body image · fitness · inclusiveness · strength training · weight lifting

Inclusion in Bodybuilding and Gym Culture: An Interview with Michael Collins

In this interview (part 1 of 2), Michael Collins compares bodybuilding competitions to Kiwanis music festivals, and describes his desire to be the “Julia Child of weightlifting.” Find Michael on Twitter:

How did you get into bodybuilding and gym culture?

I formerly worked in the academic field, but I left because of a combination of burnout, poor career prospects, and a feeling that my passions had shifted. I have always had a passion for bodybuilding and muscular physiques, which I felt I had to hide when I was in academia. I actually felt more shame and anxiety about being into muscles in the university setting than I felt about being gay! 

I’m 38, and I only became serious about bodybuilding when I was 31. Today I am a personal trainer and bodybuilding coach, but in terms of my own physique I am an amateur / passionate bodybuilding hobbyist. Like most sports, professional success requires a blend of genetic predisposition and starting young; what slim hopes I might have had of becoming a pro, or even a prominent amateur competitor, would have required me to start a dozen years sooner than I did. However, there are many reasons why someone would pursue bodybuilding beyond professional success!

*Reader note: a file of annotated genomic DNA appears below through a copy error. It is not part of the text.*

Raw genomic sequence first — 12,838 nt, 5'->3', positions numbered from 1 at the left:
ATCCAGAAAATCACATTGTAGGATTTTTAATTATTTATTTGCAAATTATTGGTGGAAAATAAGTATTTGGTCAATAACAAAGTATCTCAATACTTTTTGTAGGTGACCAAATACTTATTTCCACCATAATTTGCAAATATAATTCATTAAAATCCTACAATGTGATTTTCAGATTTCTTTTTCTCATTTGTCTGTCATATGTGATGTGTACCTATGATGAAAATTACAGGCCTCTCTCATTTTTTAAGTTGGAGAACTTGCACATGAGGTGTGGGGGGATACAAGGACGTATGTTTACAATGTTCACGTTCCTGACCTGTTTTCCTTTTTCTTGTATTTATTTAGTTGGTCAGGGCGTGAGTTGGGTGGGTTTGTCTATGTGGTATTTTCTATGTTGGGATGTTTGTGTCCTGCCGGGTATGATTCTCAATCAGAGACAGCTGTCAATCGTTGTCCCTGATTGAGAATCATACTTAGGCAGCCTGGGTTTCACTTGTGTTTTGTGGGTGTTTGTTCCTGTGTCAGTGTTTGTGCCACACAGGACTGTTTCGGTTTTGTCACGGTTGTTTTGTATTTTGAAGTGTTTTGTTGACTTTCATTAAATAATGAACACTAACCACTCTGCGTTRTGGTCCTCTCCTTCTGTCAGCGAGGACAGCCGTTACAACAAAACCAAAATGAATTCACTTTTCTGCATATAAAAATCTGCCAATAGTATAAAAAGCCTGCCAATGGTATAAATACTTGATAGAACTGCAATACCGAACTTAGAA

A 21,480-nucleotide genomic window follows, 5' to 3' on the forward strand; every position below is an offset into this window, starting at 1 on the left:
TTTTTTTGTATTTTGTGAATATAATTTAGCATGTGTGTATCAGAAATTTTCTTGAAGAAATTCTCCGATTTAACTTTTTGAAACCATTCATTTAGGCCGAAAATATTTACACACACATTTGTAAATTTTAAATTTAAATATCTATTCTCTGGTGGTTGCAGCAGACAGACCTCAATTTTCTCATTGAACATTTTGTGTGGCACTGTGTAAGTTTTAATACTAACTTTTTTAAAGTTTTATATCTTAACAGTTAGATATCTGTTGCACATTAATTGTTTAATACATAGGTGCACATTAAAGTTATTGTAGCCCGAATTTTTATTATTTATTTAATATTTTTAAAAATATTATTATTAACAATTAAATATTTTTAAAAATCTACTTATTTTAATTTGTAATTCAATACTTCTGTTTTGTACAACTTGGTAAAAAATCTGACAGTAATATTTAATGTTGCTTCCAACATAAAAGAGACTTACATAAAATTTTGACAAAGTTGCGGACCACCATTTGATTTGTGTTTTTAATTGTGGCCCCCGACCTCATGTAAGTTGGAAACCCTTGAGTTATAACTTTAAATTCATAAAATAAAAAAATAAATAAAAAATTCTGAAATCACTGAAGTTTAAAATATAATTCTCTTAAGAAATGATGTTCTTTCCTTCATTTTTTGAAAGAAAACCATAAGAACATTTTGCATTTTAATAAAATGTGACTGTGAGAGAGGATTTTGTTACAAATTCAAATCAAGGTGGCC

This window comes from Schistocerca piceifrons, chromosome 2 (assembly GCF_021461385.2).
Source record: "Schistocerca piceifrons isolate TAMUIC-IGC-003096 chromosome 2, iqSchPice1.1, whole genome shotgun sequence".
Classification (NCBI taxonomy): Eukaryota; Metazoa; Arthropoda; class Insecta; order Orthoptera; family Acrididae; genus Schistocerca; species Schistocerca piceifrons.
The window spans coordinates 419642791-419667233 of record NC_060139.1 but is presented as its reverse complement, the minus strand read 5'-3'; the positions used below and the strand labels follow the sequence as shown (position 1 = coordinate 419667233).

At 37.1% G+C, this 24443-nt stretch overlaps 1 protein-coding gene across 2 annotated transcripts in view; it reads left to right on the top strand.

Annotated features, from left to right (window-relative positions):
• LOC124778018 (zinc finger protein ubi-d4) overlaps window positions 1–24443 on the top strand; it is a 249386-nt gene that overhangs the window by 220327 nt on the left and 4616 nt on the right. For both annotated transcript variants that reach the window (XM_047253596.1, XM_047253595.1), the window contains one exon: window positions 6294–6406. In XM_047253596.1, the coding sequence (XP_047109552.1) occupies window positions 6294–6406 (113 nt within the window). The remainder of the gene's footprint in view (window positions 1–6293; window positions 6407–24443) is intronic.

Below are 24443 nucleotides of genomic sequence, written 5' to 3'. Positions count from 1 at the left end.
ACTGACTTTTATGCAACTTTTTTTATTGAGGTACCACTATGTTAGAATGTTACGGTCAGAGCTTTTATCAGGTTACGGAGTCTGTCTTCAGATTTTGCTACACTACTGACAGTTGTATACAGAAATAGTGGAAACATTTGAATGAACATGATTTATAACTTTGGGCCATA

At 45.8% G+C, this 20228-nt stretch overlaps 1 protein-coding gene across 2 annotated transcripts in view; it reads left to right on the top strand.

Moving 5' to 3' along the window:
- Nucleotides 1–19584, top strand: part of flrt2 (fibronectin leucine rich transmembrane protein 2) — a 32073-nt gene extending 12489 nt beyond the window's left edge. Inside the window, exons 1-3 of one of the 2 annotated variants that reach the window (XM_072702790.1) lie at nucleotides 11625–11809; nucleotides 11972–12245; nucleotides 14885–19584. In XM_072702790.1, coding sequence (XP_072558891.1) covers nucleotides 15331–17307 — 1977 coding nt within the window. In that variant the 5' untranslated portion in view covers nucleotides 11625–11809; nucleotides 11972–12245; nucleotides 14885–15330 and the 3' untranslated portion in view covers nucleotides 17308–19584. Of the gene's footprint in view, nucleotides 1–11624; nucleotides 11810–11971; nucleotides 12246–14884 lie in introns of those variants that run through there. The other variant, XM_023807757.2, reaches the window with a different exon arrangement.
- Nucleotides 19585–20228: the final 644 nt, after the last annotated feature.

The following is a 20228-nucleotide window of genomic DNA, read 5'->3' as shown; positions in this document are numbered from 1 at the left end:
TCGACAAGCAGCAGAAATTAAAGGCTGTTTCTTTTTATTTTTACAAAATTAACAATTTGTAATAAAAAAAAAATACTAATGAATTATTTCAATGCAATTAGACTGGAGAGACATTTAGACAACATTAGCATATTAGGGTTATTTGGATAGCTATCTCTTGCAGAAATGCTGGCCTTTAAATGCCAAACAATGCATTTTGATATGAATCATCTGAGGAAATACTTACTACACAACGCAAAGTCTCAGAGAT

Is bodybuilding culture welcoming of gay folks like yourself?

Unfortunately, professional bodybuilding can still be a homophobic space, but at the amateur level this has never been an issue for me, and in fact I’m a member of a large, robust, and mutually supportive community of gay and queer amateur bodybuilders. I definitely feel more comfortable being myself where I am right now than I did previously.

Can you explain what training and being a trainer in a gym is like?

Photo provided by Michael Collins